Milestone dedicated by Australian visitor

At the dedication of the restored milestone at Silk Willoughby - Sue Snart Jorgenson of Australia (left), whose great grandfather lived in the village, with from left - Bill Thackray, Paul Steer and Janet Johnson. EMN-161204-101430001
At the dedication of the restored milestone at Silk Willoughby - Sue Snart Jorgenson of Australia (left), whose great grandfather lived in the village, with from left - Bill Thackray, Paul Steer and Janet Johnson. EMN-161204-101430001

A village milestone which has been missing for more than 70 years has been restored and unveiled by a special guest from Down Under.

The cast iron mile post, has been recreated and was reinstated in Silk Willoughby last year to commemorate the Diamond Jubilee of Queen Elizabeth II in 2012.

Research by villagers, with help from members of the Milestone Society, resulted in the restoration work on the line of the old A15 London Road.

The posts, mostly cast iron or stone, state the parish they are in and the distances to the nearest towns in each direction.

A government decree had most taken away during the war to thwart the enemy advance when faced with German invasion.

The iron milepost number 113 in Silk Willoughby was taken down by a villager and buried in June 1940 but no-one can remember where.

They worked out what the wording should be on it to enable it to be recreated stating the distance to London, Sleaford and Folkingham.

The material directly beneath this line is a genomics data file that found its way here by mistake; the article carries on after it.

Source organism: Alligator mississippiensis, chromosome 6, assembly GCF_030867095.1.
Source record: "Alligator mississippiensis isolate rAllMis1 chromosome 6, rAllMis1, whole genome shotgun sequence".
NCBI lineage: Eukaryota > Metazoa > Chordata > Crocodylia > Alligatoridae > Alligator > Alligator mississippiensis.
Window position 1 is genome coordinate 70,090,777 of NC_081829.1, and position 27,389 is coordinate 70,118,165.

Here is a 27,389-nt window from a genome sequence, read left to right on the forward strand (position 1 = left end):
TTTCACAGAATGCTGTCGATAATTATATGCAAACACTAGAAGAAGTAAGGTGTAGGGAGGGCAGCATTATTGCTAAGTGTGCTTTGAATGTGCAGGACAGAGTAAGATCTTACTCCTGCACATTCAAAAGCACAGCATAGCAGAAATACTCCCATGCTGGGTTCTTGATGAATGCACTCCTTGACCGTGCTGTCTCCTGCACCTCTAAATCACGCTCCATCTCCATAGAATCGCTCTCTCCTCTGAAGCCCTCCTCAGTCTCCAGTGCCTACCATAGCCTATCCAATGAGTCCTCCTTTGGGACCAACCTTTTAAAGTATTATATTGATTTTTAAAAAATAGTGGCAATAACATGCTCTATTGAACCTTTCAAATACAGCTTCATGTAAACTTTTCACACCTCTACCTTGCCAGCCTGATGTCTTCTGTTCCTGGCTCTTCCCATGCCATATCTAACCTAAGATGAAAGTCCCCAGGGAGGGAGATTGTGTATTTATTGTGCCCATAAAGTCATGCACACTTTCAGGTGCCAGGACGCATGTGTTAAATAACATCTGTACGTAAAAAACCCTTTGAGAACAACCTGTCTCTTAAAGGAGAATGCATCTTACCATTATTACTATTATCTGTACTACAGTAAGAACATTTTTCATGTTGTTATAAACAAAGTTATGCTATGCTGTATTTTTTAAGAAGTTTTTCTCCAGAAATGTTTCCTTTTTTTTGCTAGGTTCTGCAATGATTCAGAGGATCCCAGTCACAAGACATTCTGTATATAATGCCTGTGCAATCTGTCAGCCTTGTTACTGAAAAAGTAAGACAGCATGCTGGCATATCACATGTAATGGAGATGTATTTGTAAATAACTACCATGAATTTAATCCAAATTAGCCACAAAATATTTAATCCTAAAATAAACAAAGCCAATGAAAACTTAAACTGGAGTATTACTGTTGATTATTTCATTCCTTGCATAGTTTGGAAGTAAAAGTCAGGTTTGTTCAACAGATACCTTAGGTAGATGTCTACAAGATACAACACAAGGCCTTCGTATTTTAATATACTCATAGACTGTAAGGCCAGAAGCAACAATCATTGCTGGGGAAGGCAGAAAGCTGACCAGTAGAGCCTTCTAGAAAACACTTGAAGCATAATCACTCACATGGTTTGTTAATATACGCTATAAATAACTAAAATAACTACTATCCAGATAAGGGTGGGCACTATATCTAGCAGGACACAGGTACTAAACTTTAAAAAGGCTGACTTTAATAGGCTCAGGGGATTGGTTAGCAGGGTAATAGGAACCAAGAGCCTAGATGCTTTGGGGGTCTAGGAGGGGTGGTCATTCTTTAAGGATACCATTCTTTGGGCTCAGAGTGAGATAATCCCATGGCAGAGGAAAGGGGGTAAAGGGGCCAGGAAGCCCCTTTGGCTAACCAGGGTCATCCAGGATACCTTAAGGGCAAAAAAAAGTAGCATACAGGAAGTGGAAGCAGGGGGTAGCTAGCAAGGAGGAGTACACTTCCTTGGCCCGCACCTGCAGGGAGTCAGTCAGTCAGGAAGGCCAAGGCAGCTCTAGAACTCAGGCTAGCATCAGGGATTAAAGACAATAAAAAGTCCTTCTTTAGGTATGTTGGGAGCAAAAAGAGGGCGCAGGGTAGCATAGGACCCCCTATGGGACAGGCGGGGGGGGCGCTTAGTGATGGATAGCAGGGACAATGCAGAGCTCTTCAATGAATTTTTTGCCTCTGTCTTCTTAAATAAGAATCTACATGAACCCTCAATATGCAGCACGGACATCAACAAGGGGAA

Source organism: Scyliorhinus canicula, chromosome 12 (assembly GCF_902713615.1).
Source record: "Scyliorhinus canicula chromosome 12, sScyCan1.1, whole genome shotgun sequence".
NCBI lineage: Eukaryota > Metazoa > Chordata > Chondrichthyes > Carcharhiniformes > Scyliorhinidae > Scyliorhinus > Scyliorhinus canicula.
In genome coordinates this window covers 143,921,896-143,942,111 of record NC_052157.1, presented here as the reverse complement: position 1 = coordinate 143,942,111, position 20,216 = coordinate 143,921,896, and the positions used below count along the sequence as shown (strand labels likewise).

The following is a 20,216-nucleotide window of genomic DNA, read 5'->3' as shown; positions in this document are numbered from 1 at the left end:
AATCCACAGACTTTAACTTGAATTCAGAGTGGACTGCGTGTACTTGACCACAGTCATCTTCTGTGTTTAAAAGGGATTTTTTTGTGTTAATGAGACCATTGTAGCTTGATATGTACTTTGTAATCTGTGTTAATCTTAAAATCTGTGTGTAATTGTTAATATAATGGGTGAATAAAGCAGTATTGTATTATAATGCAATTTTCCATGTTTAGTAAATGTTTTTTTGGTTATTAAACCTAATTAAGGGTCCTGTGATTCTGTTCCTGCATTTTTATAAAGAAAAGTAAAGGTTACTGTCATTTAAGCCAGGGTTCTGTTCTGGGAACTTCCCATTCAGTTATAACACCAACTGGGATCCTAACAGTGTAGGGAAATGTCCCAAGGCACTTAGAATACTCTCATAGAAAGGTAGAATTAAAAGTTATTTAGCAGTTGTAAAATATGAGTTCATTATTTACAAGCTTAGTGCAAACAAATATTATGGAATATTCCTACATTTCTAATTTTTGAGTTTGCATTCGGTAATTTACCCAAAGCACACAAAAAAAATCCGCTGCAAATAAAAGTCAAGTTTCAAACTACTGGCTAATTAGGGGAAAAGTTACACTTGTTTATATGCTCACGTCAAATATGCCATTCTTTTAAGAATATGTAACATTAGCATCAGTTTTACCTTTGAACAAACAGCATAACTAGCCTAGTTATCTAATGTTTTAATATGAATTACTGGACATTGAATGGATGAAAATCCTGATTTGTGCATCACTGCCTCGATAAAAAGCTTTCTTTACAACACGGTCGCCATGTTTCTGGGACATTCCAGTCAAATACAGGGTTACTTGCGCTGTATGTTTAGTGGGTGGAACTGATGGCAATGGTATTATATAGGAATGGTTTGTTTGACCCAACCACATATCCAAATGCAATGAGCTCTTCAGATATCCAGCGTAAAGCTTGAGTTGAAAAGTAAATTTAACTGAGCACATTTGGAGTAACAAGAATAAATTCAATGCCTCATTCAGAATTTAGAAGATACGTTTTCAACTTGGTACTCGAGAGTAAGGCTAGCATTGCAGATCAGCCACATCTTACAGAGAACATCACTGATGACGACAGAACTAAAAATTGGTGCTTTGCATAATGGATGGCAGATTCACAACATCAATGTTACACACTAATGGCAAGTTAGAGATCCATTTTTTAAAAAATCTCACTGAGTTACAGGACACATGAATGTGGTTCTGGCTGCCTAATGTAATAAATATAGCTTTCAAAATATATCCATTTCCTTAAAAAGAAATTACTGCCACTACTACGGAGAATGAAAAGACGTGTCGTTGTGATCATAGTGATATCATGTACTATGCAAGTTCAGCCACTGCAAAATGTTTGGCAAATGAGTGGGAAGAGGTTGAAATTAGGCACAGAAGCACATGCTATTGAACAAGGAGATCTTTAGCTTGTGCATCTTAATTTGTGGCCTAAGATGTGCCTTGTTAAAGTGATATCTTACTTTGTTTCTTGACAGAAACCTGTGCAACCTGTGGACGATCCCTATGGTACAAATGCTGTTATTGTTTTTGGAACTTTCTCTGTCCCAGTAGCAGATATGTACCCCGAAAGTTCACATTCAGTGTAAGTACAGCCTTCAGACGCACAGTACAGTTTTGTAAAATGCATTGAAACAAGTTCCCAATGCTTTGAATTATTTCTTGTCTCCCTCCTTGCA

Two generous donors funded the cost of the £2,000 replacement cast in a small iron foundry in Norfolk.

The Parish Council held a dedication ceremony on Saturday for the milestone and a plaque, when one of the major donors, Sue Jorgenson, from Australia, was invited as special guest to remove the ribbon.

Jacqueline Andrews, parish council clerk, explained: “The ceremony was to take place last year but Sue could not come over, the Parish Council therefore postponed this ceremony until she could be with us this year.”

Sue Jorgenson’s great grandfather Robert Snart grew up on a farm located at Willoughby Gorse on Gorse Lane, Silk Willoughby.

He emigrated to Australia in 1855 and ended up owning land in north east Victoria.

He had a road and a creek named after him and exhibited three wines in the London 1886 Colonial and Indian Exhibition.

Mrs Andrews explained: “Sue has become very interested in Silk Willoughby. Over the generations the family have always spoken of Silk Willoughby and having heard so much about it she has always wanted to come and see it for herself.”